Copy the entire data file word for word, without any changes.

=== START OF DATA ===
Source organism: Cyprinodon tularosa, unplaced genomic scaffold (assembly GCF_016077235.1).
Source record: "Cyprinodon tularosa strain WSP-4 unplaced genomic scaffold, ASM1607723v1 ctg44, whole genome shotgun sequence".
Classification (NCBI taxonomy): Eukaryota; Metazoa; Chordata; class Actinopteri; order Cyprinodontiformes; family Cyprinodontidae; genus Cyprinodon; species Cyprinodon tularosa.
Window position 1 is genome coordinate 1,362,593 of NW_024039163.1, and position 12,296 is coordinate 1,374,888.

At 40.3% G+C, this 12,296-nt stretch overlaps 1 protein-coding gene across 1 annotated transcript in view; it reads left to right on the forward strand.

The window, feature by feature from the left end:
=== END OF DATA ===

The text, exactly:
Source organism: Cyprinodon tularosa, unplaced genomic scaffold (assembly GCF_016077235.1).
Source record: "Cyprinodon tularosa strain WSP-4 unplaced genomic scaffold, ASM1607723v1 ctg44, whole genome shotgun sequence".
Classification (NCBI taxonomy): Eukaryota; Metazoa; Chordata; class Actinopteri; order Cyprinodontiformes; family Cyprinodontidae; genus Cyprinodon; species Cyprinodon tularosa.
Window position 1 is genome coordinate 1,362,593 of NW_024039163.1, and position 12,296 is coordinate 1,374,888.

At 40.3% G+C, this 12,296-nt stretch overlaps 1 protein-coding gene across 1 annotated transcript in view; it reads left to right on the forward strand.

The window, feature by feature from the left end: